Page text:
Ask Mint Money | If housing loan companies push a product with the loan, refuse it

Ask Mint Money | If housing loan companies push a product with the loan, refuse it

I am 40 years old and live with my parents. I have a two-bedroom flat worth around 55 lakh. I still have to pay 3.5 lakh towards my home loan. I expect a monthly rent of 12,000. I have close to 10 lakh in mutual funds (MFs). I have two pension policies of ICICI Prudential (annual premium: 24,000; I have invested 1.60 lakh so far) and HDFC Standard (stopped after paying 50,000 for three years). I have another plan (it was a forced investment linked to the home loan) in which I have invested 1 lakh so far. I have Public Provident Fund (PPF) of RS 2 lakh and Employees’ Provident Fund of 4 lakh. I invest in monthly systematic investment plans (SIPs) in HDFC Top 200 ( 5,000), Reliance Gold Equity Fund ( 5,000), Birla Sun Life Reform Fund ( 5,000), Reliance Growth ( 2,500), Reliance Tax Saver and DSP Merrill Lynch Tax Saver Fund. I have gold jewellery worth 3 lakh. I have a comprehensive health insurance for up to 70 years; the annual premium is 9,000. I spend 30,000 per month. How much do I need if I retire after 10 years? Are my savings enough?

—D. Nandini

It is sad that some housing loan companies force a product just because you are taking a loan from them. You should have clearly said “no" to it.

What you need is a good health insurance, which apparently you have. With the benefit of portability, ensure you have the best product. There are products available which cover you for a higher age than 70. Other aspects to consider are loading, sub-limits, third-party administrator or in-house settlement.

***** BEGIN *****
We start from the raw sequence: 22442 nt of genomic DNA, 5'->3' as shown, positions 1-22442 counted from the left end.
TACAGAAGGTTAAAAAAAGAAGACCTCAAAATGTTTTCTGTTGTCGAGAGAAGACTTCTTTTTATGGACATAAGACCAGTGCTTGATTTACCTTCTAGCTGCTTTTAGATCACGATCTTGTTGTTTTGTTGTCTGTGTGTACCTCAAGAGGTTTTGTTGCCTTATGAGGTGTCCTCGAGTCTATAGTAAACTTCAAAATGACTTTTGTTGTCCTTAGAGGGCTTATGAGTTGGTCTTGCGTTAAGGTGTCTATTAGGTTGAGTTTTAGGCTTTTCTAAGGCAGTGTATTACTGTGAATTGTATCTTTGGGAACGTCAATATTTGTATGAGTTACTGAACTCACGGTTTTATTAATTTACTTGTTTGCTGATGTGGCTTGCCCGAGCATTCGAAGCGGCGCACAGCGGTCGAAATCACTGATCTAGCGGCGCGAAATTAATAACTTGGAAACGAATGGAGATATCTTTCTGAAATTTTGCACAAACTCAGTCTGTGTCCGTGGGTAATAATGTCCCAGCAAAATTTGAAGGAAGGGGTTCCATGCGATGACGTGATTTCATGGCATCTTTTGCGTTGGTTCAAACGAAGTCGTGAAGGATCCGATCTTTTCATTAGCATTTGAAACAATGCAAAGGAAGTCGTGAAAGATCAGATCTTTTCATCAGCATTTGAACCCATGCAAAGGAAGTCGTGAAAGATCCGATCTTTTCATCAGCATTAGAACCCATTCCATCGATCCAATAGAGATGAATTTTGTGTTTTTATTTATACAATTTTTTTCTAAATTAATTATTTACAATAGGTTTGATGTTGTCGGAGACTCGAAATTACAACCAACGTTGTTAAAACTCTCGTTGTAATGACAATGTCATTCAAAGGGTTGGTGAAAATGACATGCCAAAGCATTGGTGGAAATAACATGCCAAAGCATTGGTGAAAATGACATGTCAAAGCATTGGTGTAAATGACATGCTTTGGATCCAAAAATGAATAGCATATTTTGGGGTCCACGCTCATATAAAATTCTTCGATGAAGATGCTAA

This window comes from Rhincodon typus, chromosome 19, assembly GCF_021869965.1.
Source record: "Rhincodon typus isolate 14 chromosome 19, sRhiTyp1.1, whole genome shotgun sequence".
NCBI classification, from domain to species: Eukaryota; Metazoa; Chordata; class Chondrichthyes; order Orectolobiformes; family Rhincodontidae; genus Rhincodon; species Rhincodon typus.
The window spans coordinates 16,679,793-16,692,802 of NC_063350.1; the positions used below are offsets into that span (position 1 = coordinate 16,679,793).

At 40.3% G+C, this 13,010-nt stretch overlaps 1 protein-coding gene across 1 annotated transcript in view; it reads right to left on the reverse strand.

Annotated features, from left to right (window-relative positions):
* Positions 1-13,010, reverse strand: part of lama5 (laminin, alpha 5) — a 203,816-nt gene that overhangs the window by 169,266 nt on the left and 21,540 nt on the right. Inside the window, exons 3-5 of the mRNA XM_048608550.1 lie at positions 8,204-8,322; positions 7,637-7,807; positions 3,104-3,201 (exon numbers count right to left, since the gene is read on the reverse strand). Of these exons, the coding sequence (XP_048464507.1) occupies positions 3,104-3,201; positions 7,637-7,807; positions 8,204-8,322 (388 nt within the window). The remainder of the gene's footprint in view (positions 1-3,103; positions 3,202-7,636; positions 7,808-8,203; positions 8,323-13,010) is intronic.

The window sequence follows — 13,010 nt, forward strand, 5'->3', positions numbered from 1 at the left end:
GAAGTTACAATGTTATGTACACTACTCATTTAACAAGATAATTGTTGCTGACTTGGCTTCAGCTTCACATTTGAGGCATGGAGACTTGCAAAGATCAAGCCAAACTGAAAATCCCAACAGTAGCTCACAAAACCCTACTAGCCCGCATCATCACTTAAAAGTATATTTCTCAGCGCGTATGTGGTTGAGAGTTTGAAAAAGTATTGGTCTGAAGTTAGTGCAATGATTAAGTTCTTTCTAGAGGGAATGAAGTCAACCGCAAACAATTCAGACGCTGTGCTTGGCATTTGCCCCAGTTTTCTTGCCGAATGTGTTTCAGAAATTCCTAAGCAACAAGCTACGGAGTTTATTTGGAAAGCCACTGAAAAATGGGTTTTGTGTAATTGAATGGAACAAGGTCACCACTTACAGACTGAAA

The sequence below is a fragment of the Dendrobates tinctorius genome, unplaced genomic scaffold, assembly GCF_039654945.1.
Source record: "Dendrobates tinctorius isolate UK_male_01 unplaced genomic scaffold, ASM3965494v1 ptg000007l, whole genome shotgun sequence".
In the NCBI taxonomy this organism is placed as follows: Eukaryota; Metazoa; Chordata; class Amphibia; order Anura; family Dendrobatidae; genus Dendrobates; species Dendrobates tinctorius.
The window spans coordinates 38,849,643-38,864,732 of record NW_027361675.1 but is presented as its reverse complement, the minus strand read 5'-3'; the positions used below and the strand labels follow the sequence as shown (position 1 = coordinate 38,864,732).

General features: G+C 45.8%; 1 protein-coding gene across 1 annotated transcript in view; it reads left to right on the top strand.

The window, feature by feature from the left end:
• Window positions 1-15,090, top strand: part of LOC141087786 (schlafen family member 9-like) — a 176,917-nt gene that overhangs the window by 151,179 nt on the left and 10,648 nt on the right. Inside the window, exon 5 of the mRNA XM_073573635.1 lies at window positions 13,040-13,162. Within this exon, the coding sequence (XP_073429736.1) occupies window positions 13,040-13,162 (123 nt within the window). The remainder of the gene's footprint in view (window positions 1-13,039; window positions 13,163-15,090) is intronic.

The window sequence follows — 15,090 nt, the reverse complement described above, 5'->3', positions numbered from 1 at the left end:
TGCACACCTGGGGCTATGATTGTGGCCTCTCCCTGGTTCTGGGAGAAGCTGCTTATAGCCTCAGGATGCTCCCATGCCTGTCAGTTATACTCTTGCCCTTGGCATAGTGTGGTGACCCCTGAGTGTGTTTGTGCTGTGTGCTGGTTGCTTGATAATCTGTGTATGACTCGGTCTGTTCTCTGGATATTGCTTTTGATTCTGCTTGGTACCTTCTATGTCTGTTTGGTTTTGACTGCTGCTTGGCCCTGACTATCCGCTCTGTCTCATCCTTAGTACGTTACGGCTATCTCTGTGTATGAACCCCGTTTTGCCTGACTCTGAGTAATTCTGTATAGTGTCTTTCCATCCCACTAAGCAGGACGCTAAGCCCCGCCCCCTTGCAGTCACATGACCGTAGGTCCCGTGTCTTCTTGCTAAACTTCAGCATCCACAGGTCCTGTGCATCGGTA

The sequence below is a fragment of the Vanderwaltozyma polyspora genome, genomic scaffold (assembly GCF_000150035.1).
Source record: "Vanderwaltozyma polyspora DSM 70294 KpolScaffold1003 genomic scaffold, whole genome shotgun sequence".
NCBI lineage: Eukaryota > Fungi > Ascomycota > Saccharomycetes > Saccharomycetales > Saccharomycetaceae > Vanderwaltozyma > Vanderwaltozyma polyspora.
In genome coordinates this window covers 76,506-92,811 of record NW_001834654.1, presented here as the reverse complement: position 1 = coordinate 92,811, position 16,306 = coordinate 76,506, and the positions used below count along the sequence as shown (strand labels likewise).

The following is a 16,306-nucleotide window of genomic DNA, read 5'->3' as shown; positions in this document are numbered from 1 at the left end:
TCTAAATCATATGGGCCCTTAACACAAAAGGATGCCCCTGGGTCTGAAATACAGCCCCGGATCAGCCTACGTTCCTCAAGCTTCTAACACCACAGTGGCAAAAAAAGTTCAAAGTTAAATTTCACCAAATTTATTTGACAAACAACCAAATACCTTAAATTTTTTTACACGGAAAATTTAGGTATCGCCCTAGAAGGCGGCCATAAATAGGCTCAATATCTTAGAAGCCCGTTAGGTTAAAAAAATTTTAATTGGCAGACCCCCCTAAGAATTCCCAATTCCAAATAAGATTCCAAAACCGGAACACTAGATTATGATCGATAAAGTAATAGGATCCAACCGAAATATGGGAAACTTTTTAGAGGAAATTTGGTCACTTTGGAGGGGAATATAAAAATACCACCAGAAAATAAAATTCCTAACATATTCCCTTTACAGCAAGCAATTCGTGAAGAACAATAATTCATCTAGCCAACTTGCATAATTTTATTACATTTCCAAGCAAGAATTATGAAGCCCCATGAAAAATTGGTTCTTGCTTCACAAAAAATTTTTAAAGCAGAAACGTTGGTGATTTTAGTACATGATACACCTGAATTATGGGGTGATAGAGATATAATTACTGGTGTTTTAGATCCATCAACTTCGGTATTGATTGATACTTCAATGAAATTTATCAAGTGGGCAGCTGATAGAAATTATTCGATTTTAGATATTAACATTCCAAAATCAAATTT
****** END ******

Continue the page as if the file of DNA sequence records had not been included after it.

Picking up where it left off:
You should also consider having a critical illness cover.

You need to stop some SIPs—Reliance Growth and Birla Sun Life Reform Fund. Instead consider Fidelity Equity or HDFC Equity in the diversified space; and IDFC Premier Equity, DSP BlackRock Small and Mid Cap in the mid-cap space. You can have one fund in the hybrid space; HDFC Prudence and HDFC Balanced are good options. Also, your existing tax saving fund is not performing. Consider exiting it after the lock-in. Continue your PPF.

It is not clear how much you are saving every month, but it’s clear that you have the potential to save. Monthly savings of 40,000 for the next 10 years (assuming savings are increased by 8% year-on-year and considering an earnings of 9% annualized) with an existing corpus of 19 lakh will make you retire with a corpus of 1.54 crore. This should be enough to last you for 25 years at an average inflation of 7%.

Surya Bhatia is a certified financial planner and principal consultant, Asset Managers

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